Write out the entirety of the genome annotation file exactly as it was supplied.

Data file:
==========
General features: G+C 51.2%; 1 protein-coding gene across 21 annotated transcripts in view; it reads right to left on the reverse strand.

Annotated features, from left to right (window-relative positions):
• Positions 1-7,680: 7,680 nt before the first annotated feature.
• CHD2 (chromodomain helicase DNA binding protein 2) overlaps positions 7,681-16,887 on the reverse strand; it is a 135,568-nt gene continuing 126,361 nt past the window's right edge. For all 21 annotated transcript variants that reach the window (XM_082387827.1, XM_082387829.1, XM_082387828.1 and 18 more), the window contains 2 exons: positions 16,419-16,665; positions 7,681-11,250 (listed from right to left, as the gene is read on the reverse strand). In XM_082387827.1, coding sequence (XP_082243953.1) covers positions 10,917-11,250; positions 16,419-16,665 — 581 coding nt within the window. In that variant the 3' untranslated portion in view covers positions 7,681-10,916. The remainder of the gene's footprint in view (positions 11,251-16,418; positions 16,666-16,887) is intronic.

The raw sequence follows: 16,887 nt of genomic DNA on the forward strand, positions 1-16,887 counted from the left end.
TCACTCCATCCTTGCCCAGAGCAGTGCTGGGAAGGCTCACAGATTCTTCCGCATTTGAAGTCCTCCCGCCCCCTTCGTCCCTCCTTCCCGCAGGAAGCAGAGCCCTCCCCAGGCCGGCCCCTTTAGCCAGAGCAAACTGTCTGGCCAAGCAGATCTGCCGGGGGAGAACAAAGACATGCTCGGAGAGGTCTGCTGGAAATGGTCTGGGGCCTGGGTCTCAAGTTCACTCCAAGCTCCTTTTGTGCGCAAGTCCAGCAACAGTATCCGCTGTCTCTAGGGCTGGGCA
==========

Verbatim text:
General features: G+C 51.2%; 1 protein-coding gene across 21 annotated transcripts in view; it reads right to left on the reverse strand.

Annotated features, from left to right (window-relative positions):
• Positions 1-7,680: 7,680 nt before the first annotated feature.
• CHD2 (chromodomain helicase DNA binding protein 2) overlaps positions 7,681-16,887 on the reverse strand; it is a 135,568-nt gene continuing 126,361 nt past the window's right edge. For all 21 annotated transcript variants that reach the window (XM_082387827.1, XM_082387829.1, XM_082387828.1 and 18 more), the window contains 2 exons: positions 16,419-16,665; positions 7,681-11,250 (listed from right to left, as the gene is read on the reverse strand). In XM_082387827.1, coding sequence (XP_082243953.1) covers positions 10,917-11,250; positions 16,419-16,665 — 581 coding nt within the window. In that variant the 3' untranslated portion in view covers positions 7,681-10,916. The remainder of the gene's footprint in view (positions 11,251-16,418; positions 16,666-16,887) is intronic.

The raw sequence follows: 16,887 nt of genomic DNA on the forward strand, positions 1-16,887 counted from the left end.
TCACTCCATCCTTGCCCAGAGCAGTGCTGGGAAGGCTCACAGATTCTTCCGCATTTGAAGTCCTCCCGCCCCCTTCGTCCCTCCTTCCCGCAGGAAGCAGAGCCCTCCCCAGGCCGGCCCCTTTAGCCAGAGCAAACTGTCTGGCCAAGCAGATCTGCCGGGGGAGAACAAAGACATGCTCGGAGAGGTCTGCTGGAAATGGTCTGGGGCCTGGGTCTCAAGTTCACTCCAAGCTCCTTTTGTGCGCAAGTCCAGCAACAGTATCCGCTGTCTCTAGGGCTGGGCA